Gallian was terrific, as I had expected. He talked about Hamiltonian cycles on a torus. I was able to understand it, which is more than I can say about some of the other talks I have attended.

I’m still not too fond of functional analysis, but at least I have two apparently good books on it to help me out. At least we’ll be back to measure theory (Ergodic theory) next quarter. Labutin determined that one of the problems he had assigned us for homework was in fact false, so he dropped that problem. Eleven to go.

I seem to have failed to solve what looks like a simple probability problem: Suppose an instantaneous event happens (at least once) in a given amount of time with probability p. What is the probability that it happens at least twice? I could come up with no better way of solving it than partitioning the time into n sections and letting n go to infinity. But something went wrong, and I got -infinity, which isn’t good when dealing with probability. Now I have to decide which will taunt me more: the need to learn functional analysis or this simple problem.

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## About Simon

Hi. I'm Simon Rubinstein-Salzedo. I'm a mathematics postdoc at Dartmouth College. I'm also a musician; I play piano and cello, and I also sometimes compose music and study musicology. I also like to play chess and write calligraphy. This blog is a catalogue of some of my thoughts. I write them down so that I understand them better. But sometimes other people find them interesting as well, so I happily share them with my small corner of the world.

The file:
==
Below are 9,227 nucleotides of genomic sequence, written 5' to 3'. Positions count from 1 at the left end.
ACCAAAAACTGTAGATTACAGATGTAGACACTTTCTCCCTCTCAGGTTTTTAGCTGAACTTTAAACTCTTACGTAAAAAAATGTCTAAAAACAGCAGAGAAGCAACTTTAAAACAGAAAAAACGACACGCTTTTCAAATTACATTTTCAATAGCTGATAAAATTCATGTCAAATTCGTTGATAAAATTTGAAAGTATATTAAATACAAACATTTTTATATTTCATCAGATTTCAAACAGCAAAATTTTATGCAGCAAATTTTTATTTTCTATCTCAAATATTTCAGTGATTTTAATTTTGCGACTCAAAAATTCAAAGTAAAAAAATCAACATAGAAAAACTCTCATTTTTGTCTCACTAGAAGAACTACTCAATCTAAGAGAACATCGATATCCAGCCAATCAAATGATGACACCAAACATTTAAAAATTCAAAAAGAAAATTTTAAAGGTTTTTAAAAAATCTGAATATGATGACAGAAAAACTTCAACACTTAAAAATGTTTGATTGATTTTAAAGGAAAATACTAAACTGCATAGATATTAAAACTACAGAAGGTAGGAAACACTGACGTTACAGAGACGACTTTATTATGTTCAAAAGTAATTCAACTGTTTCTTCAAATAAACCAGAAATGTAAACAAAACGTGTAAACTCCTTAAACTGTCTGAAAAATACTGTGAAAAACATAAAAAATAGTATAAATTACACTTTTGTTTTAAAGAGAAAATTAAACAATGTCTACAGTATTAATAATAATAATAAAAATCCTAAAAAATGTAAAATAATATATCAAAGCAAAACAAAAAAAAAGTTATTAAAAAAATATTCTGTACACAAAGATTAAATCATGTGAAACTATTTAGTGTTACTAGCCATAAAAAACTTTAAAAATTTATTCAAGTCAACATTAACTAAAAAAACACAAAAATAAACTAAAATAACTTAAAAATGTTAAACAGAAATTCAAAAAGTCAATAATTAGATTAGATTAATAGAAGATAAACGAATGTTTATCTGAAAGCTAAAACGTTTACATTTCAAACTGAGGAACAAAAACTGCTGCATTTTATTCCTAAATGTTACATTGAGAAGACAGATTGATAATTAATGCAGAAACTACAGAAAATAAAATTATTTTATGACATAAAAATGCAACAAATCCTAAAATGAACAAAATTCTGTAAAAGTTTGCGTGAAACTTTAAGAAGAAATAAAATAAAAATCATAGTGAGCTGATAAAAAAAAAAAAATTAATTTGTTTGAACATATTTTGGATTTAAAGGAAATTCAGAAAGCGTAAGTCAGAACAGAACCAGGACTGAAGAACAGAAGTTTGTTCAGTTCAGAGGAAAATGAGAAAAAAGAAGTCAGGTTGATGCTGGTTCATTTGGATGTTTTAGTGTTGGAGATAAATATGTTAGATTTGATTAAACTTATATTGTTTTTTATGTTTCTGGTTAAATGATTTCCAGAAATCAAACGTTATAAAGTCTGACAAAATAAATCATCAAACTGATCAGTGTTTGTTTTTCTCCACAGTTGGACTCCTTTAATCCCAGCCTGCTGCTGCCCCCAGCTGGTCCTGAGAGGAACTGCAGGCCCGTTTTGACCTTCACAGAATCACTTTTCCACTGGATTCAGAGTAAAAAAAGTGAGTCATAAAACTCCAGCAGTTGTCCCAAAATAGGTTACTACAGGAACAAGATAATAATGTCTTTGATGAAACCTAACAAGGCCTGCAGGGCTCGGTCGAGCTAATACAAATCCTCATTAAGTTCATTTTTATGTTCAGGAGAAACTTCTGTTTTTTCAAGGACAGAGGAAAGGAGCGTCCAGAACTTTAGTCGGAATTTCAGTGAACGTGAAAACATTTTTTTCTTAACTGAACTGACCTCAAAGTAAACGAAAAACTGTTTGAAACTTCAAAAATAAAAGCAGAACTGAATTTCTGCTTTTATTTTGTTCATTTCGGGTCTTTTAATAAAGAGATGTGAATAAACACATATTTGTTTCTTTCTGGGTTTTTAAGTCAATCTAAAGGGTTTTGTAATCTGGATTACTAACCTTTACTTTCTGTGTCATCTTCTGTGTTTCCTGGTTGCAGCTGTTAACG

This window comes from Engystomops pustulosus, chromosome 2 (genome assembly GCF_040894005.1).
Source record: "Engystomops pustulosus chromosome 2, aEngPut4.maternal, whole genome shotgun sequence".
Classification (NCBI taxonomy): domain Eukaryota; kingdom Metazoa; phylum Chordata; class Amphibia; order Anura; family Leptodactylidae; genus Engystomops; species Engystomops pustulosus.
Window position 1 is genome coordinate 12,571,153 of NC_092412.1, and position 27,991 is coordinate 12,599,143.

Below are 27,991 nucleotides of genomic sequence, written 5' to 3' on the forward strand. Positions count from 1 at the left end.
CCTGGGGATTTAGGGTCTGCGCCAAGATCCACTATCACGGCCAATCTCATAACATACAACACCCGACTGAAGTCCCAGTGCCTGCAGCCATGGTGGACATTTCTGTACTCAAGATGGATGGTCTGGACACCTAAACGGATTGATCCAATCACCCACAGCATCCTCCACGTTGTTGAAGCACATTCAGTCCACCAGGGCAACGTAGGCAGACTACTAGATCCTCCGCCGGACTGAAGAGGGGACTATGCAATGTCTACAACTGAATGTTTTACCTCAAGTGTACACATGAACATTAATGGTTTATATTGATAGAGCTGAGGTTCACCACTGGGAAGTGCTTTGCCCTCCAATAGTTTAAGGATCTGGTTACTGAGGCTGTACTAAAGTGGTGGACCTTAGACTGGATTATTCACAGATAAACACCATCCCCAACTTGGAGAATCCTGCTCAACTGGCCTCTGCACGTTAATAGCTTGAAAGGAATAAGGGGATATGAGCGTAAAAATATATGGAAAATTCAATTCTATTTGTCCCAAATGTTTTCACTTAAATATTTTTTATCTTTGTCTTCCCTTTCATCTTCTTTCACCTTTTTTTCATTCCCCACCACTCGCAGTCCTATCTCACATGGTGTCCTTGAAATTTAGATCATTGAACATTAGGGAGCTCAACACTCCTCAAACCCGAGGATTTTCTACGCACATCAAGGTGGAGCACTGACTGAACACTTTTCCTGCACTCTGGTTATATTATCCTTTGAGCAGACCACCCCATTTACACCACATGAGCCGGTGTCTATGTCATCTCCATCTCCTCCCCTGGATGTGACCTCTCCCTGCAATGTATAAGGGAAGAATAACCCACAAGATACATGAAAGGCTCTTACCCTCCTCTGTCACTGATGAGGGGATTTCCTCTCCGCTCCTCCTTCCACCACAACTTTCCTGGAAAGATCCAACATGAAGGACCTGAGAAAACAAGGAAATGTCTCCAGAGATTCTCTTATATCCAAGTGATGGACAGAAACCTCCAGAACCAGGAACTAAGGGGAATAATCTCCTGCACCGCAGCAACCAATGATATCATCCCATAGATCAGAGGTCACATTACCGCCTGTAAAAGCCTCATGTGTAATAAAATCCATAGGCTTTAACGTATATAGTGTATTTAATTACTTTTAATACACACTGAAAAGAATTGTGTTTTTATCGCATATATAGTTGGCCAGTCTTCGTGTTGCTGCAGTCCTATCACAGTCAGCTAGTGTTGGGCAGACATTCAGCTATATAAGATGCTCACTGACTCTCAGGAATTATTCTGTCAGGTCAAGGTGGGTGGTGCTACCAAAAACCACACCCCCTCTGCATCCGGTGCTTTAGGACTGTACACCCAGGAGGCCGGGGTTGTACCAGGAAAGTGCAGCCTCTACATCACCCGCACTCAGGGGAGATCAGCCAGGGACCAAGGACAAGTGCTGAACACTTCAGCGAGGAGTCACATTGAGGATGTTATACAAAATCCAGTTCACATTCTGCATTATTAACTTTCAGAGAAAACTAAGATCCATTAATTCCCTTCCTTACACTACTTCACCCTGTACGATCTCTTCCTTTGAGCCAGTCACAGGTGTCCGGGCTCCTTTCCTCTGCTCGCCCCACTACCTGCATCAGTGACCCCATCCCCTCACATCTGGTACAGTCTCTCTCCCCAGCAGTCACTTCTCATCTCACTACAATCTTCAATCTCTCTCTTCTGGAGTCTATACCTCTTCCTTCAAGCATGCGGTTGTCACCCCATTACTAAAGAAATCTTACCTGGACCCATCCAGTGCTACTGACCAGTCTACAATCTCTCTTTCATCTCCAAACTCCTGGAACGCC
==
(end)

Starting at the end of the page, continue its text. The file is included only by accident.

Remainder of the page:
uhm.. let there be n subintervals. prob(no event in interval)=(1-p)^(1/n).

we want prob(0)+prob(1)=((1-p)^(1/n))^n+n*((1-p)^(1/n))^(n-1)*(1-(1-p)^(1/n))= 1-p + n*(1-p)^(1-1/n)*(1-(1-p)^(1/n)). so we want lim n->inf n*(1-(1-p)^(1/n)) = -ln(1-p)

so prob(2 or more) = 1-(1-p)+(1-p)ln(1-p)=p+(1-p)ln(1-p), methinks

As expected, I can’t do basic arithmetic. I did exactly the same thing and managed to mess it up anyway. Thanks.